Within the church there is a continual split between a focus on purity and a focus on hospitality or mission. Richard Beck's simple argument is that it is a necessary tension that needs to be regulated. Churches commonly known as liberal have collapsed the tension in the favor of hospitality, but in doing this they have lost the transcendent. Churches commonly known as conservative have turned inward to guard purity, but in doing this they have lost Jesus' own mission to the sinners and tax collectors exemplified in his table fellowship. Dr. Beck's method of regulation is what strikes this reviewer as that rarest of items - a new understanding of the Eucharist or Lord's Supper that at the same time is deeply orthodox.

Dr. Beck achieves this by a solid grounding of the Psychology of disgust which is the emotion that grounds purity. He reviews how core disgust is a psychology regulating food and disease vectors. He then builds the argument how that core understanding spreads in moral, hospitality and mortality dimensions. He clearly demonstrates, through simple explanations of current research and theological reflection, how disgust is both necessary and toxic. It necessarily protects groups from unsafe practices, but it also shuts down mission and dialog. Understanding purity and its basis in disgust is necessary for regulating or keeping the tension.
Read more ›
Comment 13 people found this helpful. Was this review helpful to you? Yes No Sending feedback...
Thank you for your feedback.
Sorry, we failed to record your vote. Please try again
Report abuse
Format: Paperback
We keep forgetting how impossible it is to isolate our worship lives from our underlying selves. With data and insights from research studies, Beck scrubs away the inattention that ordinarily keeps us from noticing how psychological influences shape religious practice and attitudes--in this case, how disgust controls our theology. This is a surprising and even astonishing book. Unclean is bound to startle and dismay many church folk, especially those who like their religion "nice"--which is part of the point of the book. Sometimes brilliant, always thoughtful, creative, as with his blog, Experimental Theology, which also explores religious thinking against a background of psychological research, Beck continues to amaze. Five stars for helping get my thinking cleaned up. Great stuff! I'm loaning my copy to my Episcopal priest, on condition he gives it back. Highly recommended.
Comment 18 people found this helpful. Was this review helpful to you? Yes No Sending feedback...
Thank you for your feedback.
Sorry, we failed to record your vote. Please try again
Report abuse
By PLTK on December 29, 2011
Format: Paperback Verified Purchase
I found Beck's book a wonderful mix of theology and social science--one of the few books I have read that attempts (and in my view does a very good job) to integrate what we have learned about human interactions and placing that in the light of the Bible and its command that we should be in fellowship with each other. I loved how Beck presented Jesus' approach to the world (one drop of his love makes all clean) in comparison to our own approach where we too often act as if one drop of uncleaness ruins the person/people/relationship.
Comment 8 people found this helpful. Was this review helpful to you? Yes No Sending feedback...
Thank you for your feedback.
Sorry, we failed to record your vote. Please try again
Report abuse
Format: Paperback Verified Purchase
I am a huge Peter Rollins fanboy, but if I were to recommend one recent work of theology for you to read right this instance it would be Richard Beck's book: Unclean.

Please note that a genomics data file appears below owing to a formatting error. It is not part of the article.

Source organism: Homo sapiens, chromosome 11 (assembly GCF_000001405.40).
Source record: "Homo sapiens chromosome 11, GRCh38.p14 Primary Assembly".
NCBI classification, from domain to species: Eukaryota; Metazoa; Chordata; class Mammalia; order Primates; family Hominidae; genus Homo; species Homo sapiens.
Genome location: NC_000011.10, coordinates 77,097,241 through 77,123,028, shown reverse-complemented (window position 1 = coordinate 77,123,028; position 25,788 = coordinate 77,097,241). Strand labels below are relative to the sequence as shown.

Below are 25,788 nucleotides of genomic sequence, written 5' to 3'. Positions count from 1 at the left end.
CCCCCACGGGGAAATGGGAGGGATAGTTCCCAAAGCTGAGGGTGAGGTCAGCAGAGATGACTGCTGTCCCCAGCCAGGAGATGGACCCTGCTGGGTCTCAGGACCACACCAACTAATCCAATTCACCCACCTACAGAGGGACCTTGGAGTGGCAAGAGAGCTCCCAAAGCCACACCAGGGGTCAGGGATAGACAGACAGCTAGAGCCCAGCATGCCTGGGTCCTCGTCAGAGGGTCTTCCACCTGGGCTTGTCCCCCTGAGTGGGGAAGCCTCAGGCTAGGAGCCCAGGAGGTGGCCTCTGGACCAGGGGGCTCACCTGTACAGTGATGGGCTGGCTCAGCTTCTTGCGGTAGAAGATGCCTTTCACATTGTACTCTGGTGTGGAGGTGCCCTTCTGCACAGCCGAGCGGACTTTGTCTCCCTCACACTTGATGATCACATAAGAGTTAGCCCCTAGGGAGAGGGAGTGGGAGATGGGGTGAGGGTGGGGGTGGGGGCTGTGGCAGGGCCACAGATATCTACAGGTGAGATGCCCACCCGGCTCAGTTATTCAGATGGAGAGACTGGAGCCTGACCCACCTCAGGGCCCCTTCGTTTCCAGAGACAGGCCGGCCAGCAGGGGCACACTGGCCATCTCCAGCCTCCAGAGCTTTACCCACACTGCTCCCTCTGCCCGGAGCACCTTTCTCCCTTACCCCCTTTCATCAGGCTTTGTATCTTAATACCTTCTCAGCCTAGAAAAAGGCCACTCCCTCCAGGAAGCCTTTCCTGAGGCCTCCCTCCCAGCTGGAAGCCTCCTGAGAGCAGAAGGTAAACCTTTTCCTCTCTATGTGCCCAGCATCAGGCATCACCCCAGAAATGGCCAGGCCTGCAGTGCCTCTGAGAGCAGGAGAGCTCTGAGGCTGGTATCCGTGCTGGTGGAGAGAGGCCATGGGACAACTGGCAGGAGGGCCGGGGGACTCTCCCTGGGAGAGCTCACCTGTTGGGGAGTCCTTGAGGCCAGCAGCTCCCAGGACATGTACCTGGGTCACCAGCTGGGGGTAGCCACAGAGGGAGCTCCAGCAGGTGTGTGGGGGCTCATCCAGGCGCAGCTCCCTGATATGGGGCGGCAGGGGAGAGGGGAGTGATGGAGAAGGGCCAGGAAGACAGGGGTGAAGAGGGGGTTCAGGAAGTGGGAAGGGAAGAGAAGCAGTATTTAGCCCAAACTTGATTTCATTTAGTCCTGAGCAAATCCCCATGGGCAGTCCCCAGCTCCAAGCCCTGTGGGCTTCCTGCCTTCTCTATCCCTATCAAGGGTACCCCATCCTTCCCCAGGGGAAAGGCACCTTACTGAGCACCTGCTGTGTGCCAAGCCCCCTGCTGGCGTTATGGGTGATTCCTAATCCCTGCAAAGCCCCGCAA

Beck, who has one of the best theo-blogs out there, will tell anyone who listens that he is not a theologian. His discipline is psychology. He dabbles in theology as an exercise in interdisciplinary fun, but his dabbling is frequently more profound than the work of "proper" theologians, if there is such a thing.

In fact, this interdisciplinary experiment yields some wonderful fruit. One of the best aspects of this book is its thorough use of recent studies in psychology. Beck doesn't just theorize poetically about the roots of purity concerns, he gets into the mechanics of it, from cockroaches in your lemonade to ethnic cleansing. This is something which theology is desperately in need of - thoughtful interaction with science.

Beck doesn't fall into the trap of either setting science up at the service of his theology, or of dressing science up in some shallow theological drag. He engages deeply with the Biblical witness, Christian history and practice and sets that in relation to his expertise as a psychologist in a way that sheds light on all of it. We come away with a better understanding of why we have the gut reactions we do and how those gut reactions betray us to inhospitality.

The climax of the book is an analysis of the Eucharist based on what he teaches us about disgust psychology. He demonstrates that this subversive liturgical practice is uniquely potent for training our psychological impulses to match the grace of Jesus Christ. As a huge fan of the sacrament of communion I like any story that culminates at the table.

Preachers, pick this book up. It will do you more good than a dozen books on homiletics or books about why the church is in decline.
Comment 5 people found this helpful. Was this review helpful to you? Yes No Sending feedback...
Thank you for your feedback.
Sorry, we failed to record your vote. Please try again
Report abuse

Most Recent Customer Reviews

Set up an Amazon Giveaway

Unclean: Meditations on Purity, Hospitality, and Mortality
Amazon Giveaway allows you to run promotional giveaways in order to create buzz, reward your audience, and attract new followers and customers. Learn more about Amazon Giveaway
This item: Unclean: Meditations on Purity, Hospitality, and Mortality